PMI explained and European QE

As I anticipated, European equities took fright on Monday morning at the developments in the Ukraine over the weekend. My biggest fear now is that President Obama picks this situation as a demonstration of strength against President Putin, and in the process backs himself into a corner that he finds it diplomatically difficult to extricate himself from. 

Overnight on Sunday, details of the Chinese Purchasing Managers Survey were released. The PMI surveys are monthly reports released at the start of the month designed to indicate the health and sentiment of the manufacturing and services sector in a particular region — a composite report of both surveys is then released over the following days. The data is produced as an index with a reading above 50 indicating an expanding economy and a reading below 50 indicating a contracting economy. Economists forecast where they expect these reports will come in and then compare estimates with the final report. 

China’s official PMI for February came in at 50.2 against an estimate of 50.1, down from January’s reading of 50.5 points. The releases for Europe, UK and the US also came in slightly better than expectations; analysts had anticipated the readings to be weaker than the reports for January due to adverse weather. The better reports for Europe, UK and US did not seem to offset the negative reaction the China data received.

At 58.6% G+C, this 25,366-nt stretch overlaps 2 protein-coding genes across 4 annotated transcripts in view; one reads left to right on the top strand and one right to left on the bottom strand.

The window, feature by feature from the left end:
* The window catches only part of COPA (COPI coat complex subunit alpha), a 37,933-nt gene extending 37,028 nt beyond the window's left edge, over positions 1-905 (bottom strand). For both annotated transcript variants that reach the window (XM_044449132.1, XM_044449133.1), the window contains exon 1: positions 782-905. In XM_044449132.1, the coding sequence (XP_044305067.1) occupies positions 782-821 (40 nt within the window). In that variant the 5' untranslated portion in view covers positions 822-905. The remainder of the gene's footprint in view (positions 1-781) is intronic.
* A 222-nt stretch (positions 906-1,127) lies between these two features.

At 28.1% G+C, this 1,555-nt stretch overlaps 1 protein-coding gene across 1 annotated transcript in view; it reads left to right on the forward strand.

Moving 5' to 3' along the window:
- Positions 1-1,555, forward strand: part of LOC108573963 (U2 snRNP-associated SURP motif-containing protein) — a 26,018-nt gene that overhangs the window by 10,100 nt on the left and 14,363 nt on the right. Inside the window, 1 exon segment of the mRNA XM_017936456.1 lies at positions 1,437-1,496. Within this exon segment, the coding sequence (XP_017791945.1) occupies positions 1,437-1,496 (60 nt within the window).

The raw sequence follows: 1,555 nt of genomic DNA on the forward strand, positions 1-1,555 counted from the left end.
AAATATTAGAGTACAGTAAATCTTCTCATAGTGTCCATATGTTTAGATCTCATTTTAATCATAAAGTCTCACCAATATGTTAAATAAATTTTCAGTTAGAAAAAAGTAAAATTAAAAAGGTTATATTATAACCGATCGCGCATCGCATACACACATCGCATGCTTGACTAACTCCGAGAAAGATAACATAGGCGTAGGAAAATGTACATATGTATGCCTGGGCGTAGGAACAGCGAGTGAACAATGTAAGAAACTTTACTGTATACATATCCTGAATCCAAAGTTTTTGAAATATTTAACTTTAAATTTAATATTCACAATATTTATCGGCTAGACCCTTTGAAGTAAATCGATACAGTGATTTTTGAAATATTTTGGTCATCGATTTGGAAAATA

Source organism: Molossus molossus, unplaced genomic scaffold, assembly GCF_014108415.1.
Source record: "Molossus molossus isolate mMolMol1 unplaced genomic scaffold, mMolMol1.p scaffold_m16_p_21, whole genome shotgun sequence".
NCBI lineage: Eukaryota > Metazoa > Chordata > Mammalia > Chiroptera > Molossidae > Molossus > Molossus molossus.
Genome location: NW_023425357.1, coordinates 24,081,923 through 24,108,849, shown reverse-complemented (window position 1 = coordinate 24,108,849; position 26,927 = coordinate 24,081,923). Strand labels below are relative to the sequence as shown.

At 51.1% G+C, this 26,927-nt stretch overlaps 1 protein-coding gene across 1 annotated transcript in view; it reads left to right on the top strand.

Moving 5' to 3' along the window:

There was some speculation over the weekend and in the FT today that the ECB will cut interest rates further on Thursday, and even some suggestion the ECB could introduce their own form of QE. I am personally very skeptical of this possibility. 

Firstly, and to my mind most importantly on the question of QE, the German court recently referred the ECB’s outright monetary transaction (OMT) program to the European court. I think until the legitimacy of the OMT program gets resolved, I do not see how the ECB could be seen to be buying assets in the open market. 

The rationale for the belief that the ECB is about to introduce QE is based on the fall in peripheral bond yields. This fall is in my opinion driven far more on the increased hunt for yield, than the expectations of an expansion of the ECB’ s balance sheet. 

On a rate cut, Friday’s inflation report, rather surprisingly, came in 0.1% ahead of expectations; alongside this 2014 growth estimates for the region have been upgraded modestly. Today’s manufacturing reports also came in ahead of expectations. Why would the ECB move now and not a month ago when the picture looked a little worse than it does today? My personal opinion is that these stories of QE, rate-cuts, and the possibility of other policy initiatives are leaked into the press to create an effect of monetary easing without actually implementing these measures.

Posted on March 4, 2014 .